While I was traveling to the wedding (see previous post) I read much of Terry Gross’ All I Did Was Ask, a fascinating compendium of interviews she’s done over the years on NPR’s Fresh Air. (For more info on the book, there’s a Weekend Edition interview here.) I was particularly taken with a comment jazz bassist Charlie Haden made in his interview.

He said that a bass player should

lift everything up and make it deeper and more full-sounding…in order to inspire the other musicians to play better than they’ve ever played before.

I think the whole interview is worth reading (ok–the whole book). I resonated with his comment because it encapsulates what I try to do as a church musician and accompanist. Collaboration is fun. I’d much rather do that than do a lot of solo performance, even though it takes more preparation to produce an effective ensemble. Even as a composer–although I’m obviously responding to some sort of creative urge over which I have little control (well, I have some control over what I write, but not that I write)–I follow the principle of inspiring other musicians and the audience to become better. Occasionally I succeed.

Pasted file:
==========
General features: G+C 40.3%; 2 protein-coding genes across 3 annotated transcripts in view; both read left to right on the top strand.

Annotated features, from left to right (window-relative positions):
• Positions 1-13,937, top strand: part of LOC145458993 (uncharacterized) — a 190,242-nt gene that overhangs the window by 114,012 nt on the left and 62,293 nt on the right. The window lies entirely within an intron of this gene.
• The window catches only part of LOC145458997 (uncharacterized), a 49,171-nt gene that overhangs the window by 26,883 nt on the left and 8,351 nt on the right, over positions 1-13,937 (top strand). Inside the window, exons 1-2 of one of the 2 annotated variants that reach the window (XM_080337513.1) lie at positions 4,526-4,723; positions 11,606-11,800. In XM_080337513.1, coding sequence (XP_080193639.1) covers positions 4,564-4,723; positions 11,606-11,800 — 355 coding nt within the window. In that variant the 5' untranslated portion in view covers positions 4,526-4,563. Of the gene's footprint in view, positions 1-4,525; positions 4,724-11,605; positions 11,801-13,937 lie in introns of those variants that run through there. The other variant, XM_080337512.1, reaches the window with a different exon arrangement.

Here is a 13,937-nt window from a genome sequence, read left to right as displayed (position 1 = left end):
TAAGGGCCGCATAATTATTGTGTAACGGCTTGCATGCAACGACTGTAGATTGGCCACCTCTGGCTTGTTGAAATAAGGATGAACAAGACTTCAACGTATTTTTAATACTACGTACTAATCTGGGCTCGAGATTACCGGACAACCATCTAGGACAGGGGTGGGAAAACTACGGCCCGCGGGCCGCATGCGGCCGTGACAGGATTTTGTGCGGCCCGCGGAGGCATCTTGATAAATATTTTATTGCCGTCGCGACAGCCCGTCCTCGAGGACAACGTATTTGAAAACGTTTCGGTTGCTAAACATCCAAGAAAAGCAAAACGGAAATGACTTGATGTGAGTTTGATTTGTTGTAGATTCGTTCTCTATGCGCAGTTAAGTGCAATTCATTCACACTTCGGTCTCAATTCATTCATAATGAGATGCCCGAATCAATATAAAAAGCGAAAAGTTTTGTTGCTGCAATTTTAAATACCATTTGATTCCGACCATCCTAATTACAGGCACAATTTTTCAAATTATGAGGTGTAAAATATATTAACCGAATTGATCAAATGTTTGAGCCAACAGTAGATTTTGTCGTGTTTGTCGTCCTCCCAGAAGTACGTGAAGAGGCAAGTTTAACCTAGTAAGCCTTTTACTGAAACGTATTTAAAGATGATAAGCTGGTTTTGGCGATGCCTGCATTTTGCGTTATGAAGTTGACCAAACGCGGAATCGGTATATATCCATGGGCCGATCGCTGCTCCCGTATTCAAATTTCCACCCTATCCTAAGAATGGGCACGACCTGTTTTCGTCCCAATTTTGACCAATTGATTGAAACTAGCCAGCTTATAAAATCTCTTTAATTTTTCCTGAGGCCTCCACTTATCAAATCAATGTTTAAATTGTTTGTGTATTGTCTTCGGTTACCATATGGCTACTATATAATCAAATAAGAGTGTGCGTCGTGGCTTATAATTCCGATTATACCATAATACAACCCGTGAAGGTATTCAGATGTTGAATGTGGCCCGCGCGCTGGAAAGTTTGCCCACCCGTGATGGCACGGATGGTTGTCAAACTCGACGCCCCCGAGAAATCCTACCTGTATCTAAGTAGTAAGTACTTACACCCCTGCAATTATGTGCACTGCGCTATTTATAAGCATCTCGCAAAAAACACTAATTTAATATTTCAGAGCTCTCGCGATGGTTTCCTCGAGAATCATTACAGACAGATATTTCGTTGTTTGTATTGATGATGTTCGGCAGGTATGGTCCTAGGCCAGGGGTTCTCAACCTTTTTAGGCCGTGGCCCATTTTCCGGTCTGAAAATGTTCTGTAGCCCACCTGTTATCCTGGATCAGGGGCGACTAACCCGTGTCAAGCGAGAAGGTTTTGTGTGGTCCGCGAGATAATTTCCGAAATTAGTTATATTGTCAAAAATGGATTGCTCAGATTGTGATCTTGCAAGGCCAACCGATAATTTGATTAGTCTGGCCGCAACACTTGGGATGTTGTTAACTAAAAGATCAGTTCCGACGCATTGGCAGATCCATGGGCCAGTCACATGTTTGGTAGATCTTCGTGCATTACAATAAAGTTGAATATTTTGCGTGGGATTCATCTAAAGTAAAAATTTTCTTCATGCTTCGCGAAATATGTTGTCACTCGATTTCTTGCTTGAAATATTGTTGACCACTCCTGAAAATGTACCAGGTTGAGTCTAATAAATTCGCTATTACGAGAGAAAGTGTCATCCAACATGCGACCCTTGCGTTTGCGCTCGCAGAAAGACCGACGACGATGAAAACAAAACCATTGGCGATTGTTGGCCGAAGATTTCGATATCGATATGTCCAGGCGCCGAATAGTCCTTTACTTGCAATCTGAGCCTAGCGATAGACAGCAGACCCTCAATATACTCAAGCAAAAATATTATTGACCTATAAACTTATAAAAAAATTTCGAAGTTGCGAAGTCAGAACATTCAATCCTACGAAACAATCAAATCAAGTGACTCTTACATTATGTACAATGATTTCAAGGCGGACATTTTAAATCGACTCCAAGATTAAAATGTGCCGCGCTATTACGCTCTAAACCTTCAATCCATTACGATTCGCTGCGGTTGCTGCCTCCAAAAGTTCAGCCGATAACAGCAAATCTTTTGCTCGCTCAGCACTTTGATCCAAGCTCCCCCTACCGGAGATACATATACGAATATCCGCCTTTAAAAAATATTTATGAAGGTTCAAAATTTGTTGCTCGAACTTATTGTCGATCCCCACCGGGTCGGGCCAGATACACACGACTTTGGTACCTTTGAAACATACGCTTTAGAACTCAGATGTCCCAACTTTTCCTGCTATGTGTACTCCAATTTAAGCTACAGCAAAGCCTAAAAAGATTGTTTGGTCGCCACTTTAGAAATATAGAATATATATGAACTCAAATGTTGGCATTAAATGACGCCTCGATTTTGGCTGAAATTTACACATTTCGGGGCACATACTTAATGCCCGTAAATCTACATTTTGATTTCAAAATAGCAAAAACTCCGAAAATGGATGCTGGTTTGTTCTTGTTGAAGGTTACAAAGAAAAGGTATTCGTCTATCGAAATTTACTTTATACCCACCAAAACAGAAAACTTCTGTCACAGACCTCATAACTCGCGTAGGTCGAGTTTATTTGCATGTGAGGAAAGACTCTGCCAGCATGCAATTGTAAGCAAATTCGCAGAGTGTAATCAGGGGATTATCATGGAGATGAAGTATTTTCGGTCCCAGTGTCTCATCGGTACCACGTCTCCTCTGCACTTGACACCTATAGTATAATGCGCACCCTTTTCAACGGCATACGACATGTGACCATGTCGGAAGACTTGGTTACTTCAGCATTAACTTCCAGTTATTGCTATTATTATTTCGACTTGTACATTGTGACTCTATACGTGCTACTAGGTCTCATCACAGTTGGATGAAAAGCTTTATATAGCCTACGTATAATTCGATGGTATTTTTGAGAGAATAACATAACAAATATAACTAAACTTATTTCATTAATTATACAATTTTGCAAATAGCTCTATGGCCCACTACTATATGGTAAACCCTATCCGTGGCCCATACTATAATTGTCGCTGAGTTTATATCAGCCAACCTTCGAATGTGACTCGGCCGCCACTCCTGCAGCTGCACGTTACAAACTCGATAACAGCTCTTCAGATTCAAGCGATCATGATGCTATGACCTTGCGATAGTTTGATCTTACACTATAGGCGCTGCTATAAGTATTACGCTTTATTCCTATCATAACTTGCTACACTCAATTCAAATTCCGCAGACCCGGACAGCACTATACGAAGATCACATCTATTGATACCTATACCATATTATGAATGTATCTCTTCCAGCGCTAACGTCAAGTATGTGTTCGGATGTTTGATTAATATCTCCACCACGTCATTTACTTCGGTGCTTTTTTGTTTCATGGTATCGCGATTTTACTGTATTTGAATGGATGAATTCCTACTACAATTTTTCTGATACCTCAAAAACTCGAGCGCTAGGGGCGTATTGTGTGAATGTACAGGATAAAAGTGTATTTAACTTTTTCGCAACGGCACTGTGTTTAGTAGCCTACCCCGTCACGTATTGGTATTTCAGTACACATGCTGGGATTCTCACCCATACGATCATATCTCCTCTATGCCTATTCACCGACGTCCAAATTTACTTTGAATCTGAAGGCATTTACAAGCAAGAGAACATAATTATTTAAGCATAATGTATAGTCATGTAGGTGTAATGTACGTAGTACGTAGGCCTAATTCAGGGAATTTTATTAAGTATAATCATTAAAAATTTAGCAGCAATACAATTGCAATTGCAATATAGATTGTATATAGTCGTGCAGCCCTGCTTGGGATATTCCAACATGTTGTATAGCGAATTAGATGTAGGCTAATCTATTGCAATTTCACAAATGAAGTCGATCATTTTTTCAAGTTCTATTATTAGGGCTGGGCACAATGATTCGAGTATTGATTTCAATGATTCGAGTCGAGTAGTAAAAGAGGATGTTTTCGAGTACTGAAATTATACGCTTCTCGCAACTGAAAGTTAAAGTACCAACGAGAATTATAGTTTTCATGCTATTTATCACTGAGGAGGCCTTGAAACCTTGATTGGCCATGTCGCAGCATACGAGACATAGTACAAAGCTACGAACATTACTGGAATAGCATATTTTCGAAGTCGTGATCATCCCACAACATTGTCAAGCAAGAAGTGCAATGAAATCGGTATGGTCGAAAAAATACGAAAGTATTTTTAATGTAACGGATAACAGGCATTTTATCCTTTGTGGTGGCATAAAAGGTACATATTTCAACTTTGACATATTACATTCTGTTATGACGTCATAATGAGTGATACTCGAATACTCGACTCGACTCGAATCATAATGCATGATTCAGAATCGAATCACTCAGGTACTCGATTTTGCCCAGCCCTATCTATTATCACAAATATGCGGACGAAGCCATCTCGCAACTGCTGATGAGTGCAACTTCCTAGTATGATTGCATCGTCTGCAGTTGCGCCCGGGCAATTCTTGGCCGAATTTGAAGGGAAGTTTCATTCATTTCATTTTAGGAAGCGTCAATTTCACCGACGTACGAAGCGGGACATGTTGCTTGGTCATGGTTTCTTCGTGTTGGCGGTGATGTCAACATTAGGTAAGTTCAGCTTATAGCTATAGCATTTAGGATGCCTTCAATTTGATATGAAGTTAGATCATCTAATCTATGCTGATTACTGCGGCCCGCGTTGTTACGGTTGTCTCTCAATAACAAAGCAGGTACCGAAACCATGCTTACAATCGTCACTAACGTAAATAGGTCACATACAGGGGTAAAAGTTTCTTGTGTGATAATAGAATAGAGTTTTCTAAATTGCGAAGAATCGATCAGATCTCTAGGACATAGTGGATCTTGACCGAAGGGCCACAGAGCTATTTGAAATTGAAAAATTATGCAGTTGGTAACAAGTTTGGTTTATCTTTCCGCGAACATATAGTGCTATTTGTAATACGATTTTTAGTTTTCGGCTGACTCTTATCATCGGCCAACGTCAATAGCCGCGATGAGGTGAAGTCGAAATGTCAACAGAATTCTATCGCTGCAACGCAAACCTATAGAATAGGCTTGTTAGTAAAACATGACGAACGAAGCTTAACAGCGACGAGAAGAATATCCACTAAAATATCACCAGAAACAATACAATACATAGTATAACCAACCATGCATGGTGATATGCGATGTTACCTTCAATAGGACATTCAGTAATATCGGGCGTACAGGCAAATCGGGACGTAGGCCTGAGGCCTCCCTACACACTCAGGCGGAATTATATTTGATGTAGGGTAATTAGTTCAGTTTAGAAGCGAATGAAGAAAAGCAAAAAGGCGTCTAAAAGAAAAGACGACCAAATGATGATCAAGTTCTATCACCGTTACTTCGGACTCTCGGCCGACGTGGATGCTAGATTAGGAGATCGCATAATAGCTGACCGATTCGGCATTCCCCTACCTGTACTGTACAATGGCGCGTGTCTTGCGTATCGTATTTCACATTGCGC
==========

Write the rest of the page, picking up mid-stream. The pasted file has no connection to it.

As I’ve gotten older I’ve given more thought about what I do. I try not to do so while I’m playing, since that distracts me from actually making music. While a bass physically can make things “deeper and more full-sounding” simply because it plays in a lower register than most instruments, I think Charlie Haden is referring to more than the mere notes. There’s an element of musicianship that permeates the music; without the musicianship (which operates in multiple dimensions: time, timbre, vertical, horizontal, sound, silence) there’s just noise.

His interview was thought-provoking, as were many others in the book. It makes me think of a book by, if I’m remembering correctly, Johnny Cash’s daughter. ‘Scuse me. It’s around here somewhere…

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